Many prostate patients suffer from what is called nocturia. That’s but a fancy of way of saying they have to run to the bathroom frequently to urinate at night. But you don’t have to be a prostate patient to experience nocturia. In fact, you don’t even have to be a male. Men and women alike suffer from nocturia and find themselves running to the bathroom a lot at night. It can disturb your partner in addition to disrupting your own sleep. So, can anything be done about it or must you go about suffering this indignity? The answer is, yes, Virginia, you can do something about it. But before we tell you what you can do, let’s tell you what’s going on here and why you are on the run at bedtime.
First of all, prostate patients, if you have an enlarged prostate, you may find yourself suffering from nighttime urinary frequency. And many men complain that despite what is called prostate-directed treatment offered by your urologist just isn’t doing the trick.
Nocturia is caused by an aging bladder, and it’s the result of changes in the bladder wall and changes in nerve signals that tell the bladder to relax. So just as we find that our joints and muscles are not as flexible when we are older as they were when we were younger, we find that there is a loss of elasticity in the bladder as we age. And with loss of elasticity in the bladder, pressure within the bladder rises at lower volumes and the brain receives a signal more frequently that the bladder is full! Result: a trip to the bathroom. Besides, there’s our biologic clock messing us up. It’s responsible for the body’s daily rhythms, and while it’s supposed to tell the body to re-absorb water so we can sleep undisturbed, guess what? It slips up and there is no watchmaker in sight. So it’s back to the bathroom once again.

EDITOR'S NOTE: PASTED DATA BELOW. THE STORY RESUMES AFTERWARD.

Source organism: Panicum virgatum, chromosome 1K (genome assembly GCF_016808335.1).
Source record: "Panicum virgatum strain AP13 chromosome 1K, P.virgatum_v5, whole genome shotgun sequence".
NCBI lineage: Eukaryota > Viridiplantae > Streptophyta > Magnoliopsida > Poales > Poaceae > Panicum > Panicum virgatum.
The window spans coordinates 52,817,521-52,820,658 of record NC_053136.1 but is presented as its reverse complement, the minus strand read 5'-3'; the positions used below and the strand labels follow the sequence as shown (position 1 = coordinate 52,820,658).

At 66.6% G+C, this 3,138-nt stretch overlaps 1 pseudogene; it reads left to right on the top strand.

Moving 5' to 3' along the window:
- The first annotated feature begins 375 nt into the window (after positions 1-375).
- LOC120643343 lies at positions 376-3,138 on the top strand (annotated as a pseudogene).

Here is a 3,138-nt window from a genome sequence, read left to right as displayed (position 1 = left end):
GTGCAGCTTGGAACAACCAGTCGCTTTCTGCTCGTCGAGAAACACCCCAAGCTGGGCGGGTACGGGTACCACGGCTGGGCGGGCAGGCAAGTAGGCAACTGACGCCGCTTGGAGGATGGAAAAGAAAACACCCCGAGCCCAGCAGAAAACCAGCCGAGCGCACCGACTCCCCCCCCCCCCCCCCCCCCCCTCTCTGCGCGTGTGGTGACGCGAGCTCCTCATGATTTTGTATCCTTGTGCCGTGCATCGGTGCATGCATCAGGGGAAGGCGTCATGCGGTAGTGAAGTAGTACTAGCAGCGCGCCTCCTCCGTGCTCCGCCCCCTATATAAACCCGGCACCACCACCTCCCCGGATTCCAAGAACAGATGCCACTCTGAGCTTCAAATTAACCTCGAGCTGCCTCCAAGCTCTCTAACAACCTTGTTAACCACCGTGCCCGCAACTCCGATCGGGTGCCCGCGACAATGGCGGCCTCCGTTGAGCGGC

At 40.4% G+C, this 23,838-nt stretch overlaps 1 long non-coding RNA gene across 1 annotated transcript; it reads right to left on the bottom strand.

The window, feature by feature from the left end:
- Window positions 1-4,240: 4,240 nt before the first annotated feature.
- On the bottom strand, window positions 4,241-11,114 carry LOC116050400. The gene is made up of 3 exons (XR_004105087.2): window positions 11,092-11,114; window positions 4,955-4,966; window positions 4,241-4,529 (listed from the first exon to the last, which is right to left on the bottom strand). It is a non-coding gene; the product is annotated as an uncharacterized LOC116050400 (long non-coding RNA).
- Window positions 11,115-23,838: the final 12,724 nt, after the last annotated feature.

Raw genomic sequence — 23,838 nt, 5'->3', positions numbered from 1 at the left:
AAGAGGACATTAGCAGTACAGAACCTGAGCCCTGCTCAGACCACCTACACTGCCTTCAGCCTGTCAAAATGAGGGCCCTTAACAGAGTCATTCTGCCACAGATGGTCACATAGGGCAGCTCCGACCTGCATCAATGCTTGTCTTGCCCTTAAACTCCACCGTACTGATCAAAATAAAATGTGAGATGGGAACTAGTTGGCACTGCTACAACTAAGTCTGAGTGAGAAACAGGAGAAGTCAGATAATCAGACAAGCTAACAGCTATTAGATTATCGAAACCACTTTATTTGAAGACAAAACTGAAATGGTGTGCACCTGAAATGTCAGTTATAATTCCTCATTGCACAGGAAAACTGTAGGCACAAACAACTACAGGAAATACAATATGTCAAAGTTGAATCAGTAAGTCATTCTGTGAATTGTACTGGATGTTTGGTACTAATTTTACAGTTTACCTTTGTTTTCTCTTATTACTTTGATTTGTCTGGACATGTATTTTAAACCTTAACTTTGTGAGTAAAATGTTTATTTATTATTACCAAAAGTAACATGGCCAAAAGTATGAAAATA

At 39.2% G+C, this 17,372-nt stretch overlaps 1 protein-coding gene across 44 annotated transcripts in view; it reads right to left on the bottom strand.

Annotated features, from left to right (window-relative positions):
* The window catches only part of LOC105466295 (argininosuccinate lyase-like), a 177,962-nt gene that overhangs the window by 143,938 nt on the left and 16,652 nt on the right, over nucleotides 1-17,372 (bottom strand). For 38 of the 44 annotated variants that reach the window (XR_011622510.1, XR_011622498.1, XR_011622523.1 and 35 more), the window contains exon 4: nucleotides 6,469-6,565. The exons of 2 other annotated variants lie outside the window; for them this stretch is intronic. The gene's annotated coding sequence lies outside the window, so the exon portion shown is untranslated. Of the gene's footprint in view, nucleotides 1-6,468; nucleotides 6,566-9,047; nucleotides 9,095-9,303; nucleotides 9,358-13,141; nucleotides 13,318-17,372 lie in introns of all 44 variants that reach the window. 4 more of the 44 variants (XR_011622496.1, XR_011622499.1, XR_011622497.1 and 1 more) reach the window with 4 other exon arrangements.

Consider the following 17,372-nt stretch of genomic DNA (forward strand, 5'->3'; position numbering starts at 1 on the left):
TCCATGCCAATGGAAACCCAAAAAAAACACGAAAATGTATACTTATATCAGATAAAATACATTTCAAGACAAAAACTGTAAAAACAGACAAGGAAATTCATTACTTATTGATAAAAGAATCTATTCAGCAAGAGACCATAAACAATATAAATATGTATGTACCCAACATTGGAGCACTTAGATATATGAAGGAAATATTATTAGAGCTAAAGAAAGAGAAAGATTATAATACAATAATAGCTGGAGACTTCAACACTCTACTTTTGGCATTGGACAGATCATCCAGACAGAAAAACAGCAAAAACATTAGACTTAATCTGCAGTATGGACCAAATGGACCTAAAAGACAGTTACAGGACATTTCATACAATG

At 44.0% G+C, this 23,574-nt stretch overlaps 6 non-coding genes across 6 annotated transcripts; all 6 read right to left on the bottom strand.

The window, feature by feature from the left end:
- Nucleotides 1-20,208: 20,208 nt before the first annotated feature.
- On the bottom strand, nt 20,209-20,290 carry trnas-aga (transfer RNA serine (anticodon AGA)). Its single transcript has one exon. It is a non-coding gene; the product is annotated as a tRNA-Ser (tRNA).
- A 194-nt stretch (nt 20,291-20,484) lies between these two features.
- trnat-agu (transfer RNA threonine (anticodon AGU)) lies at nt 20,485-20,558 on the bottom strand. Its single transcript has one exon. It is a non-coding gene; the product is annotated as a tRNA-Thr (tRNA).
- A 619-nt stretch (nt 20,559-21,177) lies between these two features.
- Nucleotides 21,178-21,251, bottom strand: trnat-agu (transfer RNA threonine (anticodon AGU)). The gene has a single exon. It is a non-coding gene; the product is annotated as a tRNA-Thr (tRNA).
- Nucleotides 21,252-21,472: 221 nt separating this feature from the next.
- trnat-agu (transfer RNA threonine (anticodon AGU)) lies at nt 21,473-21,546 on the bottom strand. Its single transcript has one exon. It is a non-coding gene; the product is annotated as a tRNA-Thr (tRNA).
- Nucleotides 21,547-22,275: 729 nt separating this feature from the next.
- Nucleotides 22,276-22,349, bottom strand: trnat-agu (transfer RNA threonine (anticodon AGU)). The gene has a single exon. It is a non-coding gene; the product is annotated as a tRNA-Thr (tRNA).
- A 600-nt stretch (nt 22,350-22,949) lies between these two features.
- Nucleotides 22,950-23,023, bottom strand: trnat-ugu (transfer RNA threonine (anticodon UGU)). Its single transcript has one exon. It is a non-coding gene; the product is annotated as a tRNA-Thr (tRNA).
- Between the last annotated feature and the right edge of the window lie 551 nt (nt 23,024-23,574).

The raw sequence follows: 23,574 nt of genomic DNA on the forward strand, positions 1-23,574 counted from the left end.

Now that you understand urinary mechanics 101, what can you do about it?
1) Significantly cut back on all beverages in the evening. Especially, drinks containing caffeine and/or alcohol.
2) Wear compression stockings. If you are retaining fluid in the lower part of your legs and feet, wearing compression stockings before going to bed could help reduce the fluid retention and the increased urination at night.
3) If you are on diuretic medications (water pills) for treating high blood pressure, talk to your doctor about changing the time you take the pills. A lot of patients find that when they take their meds in mid to late afternoon—6 hours before bedtime—their nighttime urination problems are resolved.
If you suffer from sleep apnea, speak to your doctor about ways you can adjust your CPAP (continuous positive-flow airway pressure ) device. There are special ways for apnea patients to reduce nocturia.